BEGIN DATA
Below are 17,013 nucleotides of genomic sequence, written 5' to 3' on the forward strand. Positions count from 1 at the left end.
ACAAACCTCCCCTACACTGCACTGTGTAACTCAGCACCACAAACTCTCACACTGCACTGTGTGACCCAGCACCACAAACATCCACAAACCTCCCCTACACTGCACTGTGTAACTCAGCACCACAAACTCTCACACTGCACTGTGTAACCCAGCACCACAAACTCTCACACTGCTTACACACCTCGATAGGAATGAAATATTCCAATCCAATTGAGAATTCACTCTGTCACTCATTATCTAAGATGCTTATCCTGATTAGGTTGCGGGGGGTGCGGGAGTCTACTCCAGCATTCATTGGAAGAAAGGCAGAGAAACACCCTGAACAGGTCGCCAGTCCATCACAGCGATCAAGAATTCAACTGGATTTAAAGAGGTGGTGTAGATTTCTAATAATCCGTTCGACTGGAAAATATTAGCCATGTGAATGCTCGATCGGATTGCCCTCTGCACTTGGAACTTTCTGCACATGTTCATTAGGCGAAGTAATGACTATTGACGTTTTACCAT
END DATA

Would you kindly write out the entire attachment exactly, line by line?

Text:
Below are 17,013 nucleotides of genomic sequence, written 5' to 3' on the forward strand. Positions count from 1 at the left end.
ACAAACCTCCCCTACACTGCACTGTGTAACTCAGCACCACAAACTCTCACACTGCACTGTGTGACCCAGCACCACAAACATCCACAAACCTCCCCTACACTGCACTGTGTAACTCAGCACCACAAACTCTCACACTGCACTGTGTAACCCAGCACCACAAACTCTCACACTGCTTACACACCTCGATAGGAATGAAATATTCCAATCCAATTGAGAATTCACTCTGTCACTCATTATCTAAGATGCTTATCCTGATTAGGTTGCGGGGGGTGCGGGAGTCTACTCCAGCATTCATTGGAAGAAAGGCAGAGAAACACCCTGAACAGGTCGCCAGTCCATCACAGCGATCAAGAATTCAACTGGATTTAAAGAGGTGGTGTAGATTTCTAATAATCCGTTCGACTGGAAAATATTAGCCATGTGAATGCTCGATCGGATTGCCCTCTGCACTTGGAACTTTCTGCACATGTTCATTAGGCGAAGTAATGACTATTGACGTTTTACCAT